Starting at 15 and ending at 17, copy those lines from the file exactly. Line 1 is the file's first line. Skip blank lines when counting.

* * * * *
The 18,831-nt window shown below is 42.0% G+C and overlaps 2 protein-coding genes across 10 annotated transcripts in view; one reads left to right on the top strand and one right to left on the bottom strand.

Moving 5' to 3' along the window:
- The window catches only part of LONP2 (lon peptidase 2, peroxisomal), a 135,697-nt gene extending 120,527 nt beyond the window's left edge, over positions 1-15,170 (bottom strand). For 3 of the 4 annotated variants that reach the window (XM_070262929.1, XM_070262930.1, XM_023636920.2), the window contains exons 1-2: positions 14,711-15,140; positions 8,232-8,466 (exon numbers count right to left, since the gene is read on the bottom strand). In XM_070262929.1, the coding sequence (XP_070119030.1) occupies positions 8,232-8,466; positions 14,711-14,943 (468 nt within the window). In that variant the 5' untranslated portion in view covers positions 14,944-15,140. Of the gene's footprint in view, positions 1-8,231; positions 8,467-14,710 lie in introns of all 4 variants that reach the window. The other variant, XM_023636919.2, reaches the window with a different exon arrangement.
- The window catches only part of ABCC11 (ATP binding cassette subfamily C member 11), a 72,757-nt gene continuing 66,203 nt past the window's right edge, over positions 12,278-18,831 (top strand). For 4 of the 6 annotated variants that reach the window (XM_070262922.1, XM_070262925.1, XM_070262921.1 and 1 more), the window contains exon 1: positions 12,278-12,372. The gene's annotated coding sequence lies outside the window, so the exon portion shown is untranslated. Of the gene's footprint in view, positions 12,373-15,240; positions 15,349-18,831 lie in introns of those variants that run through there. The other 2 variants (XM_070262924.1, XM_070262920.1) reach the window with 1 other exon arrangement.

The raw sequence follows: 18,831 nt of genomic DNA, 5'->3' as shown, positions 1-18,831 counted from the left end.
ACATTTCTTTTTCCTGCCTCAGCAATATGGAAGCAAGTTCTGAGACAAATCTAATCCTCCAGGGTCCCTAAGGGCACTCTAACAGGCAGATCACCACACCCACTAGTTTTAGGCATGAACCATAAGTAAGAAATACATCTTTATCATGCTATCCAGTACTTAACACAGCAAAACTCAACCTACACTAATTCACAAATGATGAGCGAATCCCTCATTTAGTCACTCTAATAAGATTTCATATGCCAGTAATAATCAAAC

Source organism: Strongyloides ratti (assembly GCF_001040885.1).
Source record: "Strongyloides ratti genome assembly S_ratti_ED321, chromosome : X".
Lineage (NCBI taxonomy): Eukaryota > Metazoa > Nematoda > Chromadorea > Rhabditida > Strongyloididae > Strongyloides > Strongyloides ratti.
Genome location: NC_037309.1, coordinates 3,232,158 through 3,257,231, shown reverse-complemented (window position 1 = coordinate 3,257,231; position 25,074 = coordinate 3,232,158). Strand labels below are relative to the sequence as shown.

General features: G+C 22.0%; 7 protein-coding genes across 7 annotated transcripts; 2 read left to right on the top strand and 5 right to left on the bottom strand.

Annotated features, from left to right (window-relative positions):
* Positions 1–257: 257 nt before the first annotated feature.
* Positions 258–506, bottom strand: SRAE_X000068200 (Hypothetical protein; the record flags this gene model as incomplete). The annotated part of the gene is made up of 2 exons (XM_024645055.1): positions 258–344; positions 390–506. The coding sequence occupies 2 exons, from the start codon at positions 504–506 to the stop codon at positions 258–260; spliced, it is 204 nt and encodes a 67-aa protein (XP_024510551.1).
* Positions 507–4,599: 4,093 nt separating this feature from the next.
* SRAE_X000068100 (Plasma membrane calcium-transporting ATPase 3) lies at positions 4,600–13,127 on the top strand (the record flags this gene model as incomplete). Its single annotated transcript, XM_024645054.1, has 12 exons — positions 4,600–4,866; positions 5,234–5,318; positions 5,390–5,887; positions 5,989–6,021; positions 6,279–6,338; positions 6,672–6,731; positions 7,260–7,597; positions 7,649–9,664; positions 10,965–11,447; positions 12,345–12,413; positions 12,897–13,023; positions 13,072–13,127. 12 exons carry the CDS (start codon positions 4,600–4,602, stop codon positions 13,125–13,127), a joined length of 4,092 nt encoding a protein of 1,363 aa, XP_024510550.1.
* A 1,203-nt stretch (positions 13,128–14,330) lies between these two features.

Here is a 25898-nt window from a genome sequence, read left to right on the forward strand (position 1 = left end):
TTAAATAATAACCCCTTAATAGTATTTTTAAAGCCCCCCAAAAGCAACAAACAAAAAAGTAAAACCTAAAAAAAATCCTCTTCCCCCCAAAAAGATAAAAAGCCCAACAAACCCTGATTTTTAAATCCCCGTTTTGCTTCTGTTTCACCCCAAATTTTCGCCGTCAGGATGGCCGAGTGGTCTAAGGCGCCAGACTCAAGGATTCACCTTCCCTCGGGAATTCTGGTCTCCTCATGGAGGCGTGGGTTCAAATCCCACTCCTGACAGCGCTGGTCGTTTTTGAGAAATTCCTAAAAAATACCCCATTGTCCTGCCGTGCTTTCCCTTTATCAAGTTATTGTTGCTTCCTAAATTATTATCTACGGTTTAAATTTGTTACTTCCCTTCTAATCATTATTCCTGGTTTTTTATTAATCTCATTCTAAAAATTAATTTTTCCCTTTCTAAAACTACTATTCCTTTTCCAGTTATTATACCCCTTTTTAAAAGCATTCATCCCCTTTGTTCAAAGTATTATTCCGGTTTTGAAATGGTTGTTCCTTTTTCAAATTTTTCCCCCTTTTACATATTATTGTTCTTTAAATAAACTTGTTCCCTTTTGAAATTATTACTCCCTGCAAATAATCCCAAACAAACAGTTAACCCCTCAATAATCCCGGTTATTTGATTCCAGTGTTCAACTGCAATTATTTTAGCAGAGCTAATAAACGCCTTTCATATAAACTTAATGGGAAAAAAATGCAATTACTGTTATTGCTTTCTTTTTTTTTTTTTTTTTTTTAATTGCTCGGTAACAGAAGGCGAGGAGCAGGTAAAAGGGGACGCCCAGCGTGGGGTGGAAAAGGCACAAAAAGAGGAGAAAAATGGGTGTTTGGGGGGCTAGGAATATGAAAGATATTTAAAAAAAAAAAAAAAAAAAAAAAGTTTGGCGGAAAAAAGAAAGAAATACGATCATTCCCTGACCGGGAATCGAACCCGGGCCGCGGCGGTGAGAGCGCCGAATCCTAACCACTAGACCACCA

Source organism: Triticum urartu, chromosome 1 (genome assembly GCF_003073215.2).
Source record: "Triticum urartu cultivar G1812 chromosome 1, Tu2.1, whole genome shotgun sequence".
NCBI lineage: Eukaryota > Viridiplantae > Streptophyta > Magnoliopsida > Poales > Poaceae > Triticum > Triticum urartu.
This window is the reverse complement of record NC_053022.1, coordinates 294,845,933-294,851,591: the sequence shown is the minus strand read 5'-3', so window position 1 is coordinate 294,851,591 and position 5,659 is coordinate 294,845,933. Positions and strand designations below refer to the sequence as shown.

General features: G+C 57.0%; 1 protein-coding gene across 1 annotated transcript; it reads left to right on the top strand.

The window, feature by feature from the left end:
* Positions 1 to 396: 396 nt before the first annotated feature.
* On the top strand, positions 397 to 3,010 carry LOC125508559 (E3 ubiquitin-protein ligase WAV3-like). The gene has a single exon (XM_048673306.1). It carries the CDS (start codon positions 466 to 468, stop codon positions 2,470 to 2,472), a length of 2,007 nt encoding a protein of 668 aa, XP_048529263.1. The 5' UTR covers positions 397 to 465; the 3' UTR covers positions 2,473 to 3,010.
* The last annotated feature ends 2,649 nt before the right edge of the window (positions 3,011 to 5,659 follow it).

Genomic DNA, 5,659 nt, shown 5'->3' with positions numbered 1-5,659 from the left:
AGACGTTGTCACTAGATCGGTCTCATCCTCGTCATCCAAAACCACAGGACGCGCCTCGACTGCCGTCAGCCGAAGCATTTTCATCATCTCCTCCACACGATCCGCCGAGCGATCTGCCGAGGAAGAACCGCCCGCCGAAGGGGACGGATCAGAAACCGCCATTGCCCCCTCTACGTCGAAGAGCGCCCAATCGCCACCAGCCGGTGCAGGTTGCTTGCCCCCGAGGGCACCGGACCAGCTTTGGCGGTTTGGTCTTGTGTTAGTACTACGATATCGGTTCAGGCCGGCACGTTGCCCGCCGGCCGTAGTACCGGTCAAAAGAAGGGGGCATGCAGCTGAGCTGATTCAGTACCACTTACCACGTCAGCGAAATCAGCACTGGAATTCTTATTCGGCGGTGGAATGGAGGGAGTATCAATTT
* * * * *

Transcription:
* Positions 507–4,599: 4,093 nt separating this feature from the next.
* SRAE_X000068100 (Plasma membrane calcium-transporting ATPase 3) lies at positions 4,600–13,127 on the top strand (the record flags this gene model as incomplete). Its single annotated transcript, XM_024645054.1, has 12 exons — positions 4,600–4,866; positions 5,234–5,318; positions 5,390–5,887; positions 5,989–6,021; positions 6,279–6,338; positions 6,672–6,731; positions 7,260–7,597; positions 7,649–9,664; positions 10,965–11,447; positions 12,345–12,413; positions 12,897–13,023; positions 13,072–13,127. 12 exons carry the CDS (start codon positions 4,600–4,602, stop codon positions 13,125–13,127), a joined length of 4,092 nt encoding a protein of 1,363 aa, XP_024510550.1.
* A 1,203-nt stretch (positions 13,128–14,330) lies between these two features.